1.) Little demand.
Not quite. There is quite a demand, which is why BOS is in the top 10 international airports in the US. Of course, we don't benefit from having Central and South American connections, because of our location north, and the tight scheduling those airlines have, it doesn't permit a BOS tag-on to a JFK or MIA flight. However, from Europe, BOS is still a premier airport, and with Delta's international push just a few years off, this is sure to expand in the future.
Part of the reason is our lack of space. Our international terminal is terribly outdated. Customs is only capable of handling about 1,200 passengers an hour, so quite often during the mid-afternoon arrivals crunch, passengers will often be held on the aircraft until the bottlenecks at Immigration and Customs subsides a bit. Also, for some reason Massport seems to insist on international flights being hooked up to a jetbridge instead of a bus to the terminal, therefore, only allowing a maximum of about 5 widebody arrivals in a 60-80 minute period. There are a total of 8 gates at E. Gate 8A and B are almost exclusively used by Air Canada and Aer Lingus, Gate 7A is almost always occupied by a British Airways plane, and gates 1-3 are Northwests domestic flights, leaving just 4, 5, and 6 to handle the rest. Planes arrive and then must be towed over to remote parking facilities in the North Cargo area. By 16.00 the area is full. Once the first phase of the international terminal is complete, Immigration and Customs will be able to accomodate 2,000 passengers/hour (while that might not seem like a lot, that's the equivalent of two additional, fully-loaded 747-400s an hour). The next phase will create a west wing for Terminal E, creating up to four new gates, which will vastly help to reduce congestion.
Furthermore, Delta airlines has just commenced construction of a 400 M$ reconstruction of Terminal A, which will rebuild the original terminal, plus add an additional concourse. The new Terminal A will be outfitted with Immigration and Customs, further reducing reliance on E, as all SkyTeam flights will go directly to A, instead of E then being towed to C, where Delta currently operates. Additionally, American has plans to triple the area of their section of Terminal B, also creating an area for Immigration, allowing further release of precious area in the IAB.
At this time RG it´s not even considering Boston
Actually, VARIG had announced the start of BOS services in 1998 I believe. They were to begin in October, however shortly after the announcement, the Brazilian economy tanked, the company lost a lot of business overnight, and further expansion was held-off indefinitely. Boston has some 60,000 Brazilians living in the area, and they are generally considered to be the Latin Americans with the most disposible income. A flight to BOS would definitely be welcome by the Brazilian community.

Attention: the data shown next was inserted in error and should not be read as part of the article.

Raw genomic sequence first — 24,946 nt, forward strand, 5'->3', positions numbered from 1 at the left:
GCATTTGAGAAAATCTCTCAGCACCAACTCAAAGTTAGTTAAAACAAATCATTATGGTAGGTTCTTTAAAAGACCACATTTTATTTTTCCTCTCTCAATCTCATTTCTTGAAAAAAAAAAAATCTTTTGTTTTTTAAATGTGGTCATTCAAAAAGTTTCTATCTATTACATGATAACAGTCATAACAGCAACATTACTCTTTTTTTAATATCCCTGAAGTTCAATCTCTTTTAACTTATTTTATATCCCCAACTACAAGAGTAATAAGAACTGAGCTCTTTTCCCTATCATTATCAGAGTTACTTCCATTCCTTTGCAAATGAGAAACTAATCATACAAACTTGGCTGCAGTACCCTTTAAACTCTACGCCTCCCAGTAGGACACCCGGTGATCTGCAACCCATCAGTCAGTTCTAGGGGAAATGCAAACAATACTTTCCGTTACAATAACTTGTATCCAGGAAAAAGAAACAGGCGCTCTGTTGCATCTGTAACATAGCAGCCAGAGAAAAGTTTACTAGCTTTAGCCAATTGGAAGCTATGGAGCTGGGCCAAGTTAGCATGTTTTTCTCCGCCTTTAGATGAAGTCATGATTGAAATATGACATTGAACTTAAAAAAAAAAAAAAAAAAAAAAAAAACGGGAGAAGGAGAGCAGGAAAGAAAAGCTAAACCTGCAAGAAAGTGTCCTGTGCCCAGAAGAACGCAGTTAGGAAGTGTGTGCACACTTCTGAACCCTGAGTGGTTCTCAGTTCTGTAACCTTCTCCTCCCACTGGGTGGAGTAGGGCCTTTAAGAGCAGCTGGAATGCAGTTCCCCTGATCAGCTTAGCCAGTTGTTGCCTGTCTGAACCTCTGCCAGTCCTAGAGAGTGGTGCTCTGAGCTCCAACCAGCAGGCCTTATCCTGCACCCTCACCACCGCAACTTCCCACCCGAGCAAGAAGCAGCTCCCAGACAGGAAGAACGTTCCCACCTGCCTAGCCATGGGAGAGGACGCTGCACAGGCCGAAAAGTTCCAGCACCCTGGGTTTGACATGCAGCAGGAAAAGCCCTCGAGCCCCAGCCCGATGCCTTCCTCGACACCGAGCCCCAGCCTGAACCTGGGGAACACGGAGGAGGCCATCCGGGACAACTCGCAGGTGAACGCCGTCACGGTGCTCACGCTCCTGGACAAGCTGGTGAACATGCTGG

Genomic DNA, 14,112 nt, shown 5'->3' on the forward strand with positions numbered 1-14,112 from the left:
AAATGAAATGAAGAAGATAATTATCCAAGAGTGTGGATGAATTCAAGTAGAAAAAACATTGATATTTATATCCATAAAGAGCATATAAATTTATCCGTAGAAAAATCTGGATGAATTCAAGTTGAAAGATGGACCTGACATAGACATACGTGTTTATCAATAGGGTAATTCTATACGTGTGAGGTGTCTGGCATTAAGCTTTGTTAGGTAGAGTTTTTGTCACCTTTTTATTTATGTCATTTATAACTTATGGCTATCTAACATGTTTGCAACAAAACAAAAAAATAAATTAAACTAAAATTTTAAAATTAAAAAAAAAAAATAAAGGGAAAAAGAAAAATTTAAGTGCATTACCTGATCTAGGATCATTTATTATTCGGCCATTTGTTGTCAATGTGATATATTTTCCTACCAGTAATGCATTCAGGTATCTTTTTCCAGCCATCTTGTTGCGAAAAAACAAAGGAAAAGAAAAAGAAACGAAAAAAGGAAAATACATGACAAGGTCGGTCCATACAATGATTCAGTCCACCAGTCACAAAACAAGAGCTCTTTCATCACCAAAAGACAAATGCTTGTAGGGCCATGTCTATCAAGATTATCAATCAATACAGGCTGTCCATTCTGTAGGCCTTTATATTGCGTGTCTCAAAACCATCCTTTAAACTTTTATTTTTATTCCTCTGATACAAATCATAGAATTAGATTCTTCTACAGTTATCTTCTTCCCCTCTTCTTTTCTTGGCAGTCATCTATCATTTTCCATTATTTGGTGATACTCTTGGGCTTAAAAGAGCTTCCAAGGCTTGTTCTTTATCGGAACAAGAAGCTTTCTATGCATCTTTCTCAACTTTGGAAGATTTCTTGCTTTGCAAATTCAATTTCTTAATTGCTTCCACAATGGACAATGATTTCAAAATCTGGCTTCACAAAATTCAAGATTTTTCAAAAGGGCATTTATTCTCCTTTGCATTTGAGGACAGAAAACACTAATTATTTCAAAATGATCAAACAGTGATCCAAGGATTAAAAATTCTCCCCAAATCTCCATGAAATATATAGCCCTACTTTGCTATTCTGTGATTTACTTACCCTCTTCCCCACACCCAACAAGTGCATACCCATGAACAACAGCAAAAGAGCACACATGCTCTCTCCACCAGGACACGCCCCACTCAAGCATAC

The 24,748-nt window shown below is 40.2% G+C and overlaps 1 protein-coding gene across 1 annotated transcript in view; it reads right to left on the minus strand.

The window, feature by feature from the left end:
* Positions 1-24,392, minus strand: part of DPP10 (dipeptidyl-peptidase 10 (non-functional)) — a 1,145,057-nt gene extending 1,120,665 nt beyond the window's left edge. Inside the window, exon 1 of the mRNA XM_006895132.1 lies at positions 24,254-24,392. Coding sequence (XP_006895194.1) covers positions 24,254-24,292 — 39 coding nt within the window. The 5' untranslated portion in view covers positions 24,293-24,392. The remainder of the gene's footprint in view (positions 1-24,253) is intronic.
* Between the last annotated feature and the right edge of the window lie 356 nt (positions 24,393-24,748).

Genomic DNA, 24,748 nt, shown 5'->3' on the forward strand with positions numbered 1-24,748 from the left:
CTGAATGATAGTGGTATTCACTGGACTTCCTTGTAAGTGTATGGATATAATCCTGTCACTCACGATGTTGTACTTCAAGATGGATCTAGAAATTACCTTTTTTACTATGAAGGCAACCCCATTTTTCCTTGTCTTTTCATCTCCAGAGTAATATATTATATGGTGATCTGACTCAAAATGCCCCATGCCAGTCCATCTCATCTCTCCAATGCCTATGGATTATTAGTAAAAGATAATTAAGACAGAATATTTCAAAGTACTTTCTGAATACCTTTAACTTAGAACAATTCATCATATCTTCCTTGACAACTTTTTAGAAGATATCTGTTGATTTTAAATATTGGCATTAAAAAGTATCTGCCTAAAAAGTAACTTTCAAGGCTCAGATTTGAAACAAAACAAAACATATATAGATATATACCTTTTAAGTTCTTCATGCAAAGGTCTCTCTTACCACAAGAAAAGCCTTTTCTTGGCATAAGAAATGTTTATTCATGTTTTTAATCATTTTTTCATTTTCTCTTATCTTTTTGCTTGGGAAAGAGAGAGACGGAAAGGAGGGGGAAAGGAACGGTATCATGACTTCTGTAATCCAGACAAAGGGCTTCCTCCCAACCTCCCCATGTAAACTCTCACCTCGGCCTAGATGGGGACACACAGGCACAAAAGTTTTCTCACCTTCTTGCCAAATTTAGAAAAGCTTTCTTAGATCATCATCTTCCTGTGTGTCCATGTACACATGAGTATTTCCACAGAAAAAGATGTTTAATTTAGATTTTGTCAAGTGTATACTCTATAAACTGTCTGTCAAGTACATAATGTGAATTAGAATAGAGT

Also, regarding TACV. I recently got hired by British Airways and had to do training at JFK. I did see them up on a sign. I wasn't entirely shocked that they had a JFK service, however the Fall River/New Bedford/eastern Rhode Island area has a very large number of Cape Verdean and Azorean populations. Recently, Providence got it's first non-stop, trans-Atlantic flight, a flight to Ponta Delgada, with (I believe) Air Luxor. However, I recall a few years ago TACV saying they had plans to lease a 767-300 and begin services to Boston, JFK, and Lagos, Nigeria. As far as I know, only the JFK routing has come to fruition. Hopefully, a Boston flight will also be realized in coming years.
To sum up, Boston's current state is a far cry from years past, when, in the days of regulation, BOS was second only to JFK in terms of international traffic from the US, and as we had a large domestic network, at one point was the 6th busiest airport in the country, and 11th in the world. Today we're 31st. That's no real fault of Boston's. We have consistantly had growth, and currently have around 27 million passengers a year. Unfortunately, Boston is an urban airport. Being less than just over 1km from the city centre (5km if travelling by car), BOS is hemmed in by urban growth on three sides, the ocean on another, and the primary harbour entrance on another. There is no room for expansion, and because of our unique winds in the Northeast, a very strange runway layout, making a mid-field terminal next to impossible without further land reclamation, which the neighbouring communities would vociferously oppose. We have to do more with much less. We carry just a few million less a year than Denver or Orlando, yet do it in a space that is just a fraction of their land area. Eventually, will we see a nwe Boston airport. Probably, yes. But not for another 15-20 years or so, by which point Logan is expected to meet final capacity of around 45 million.
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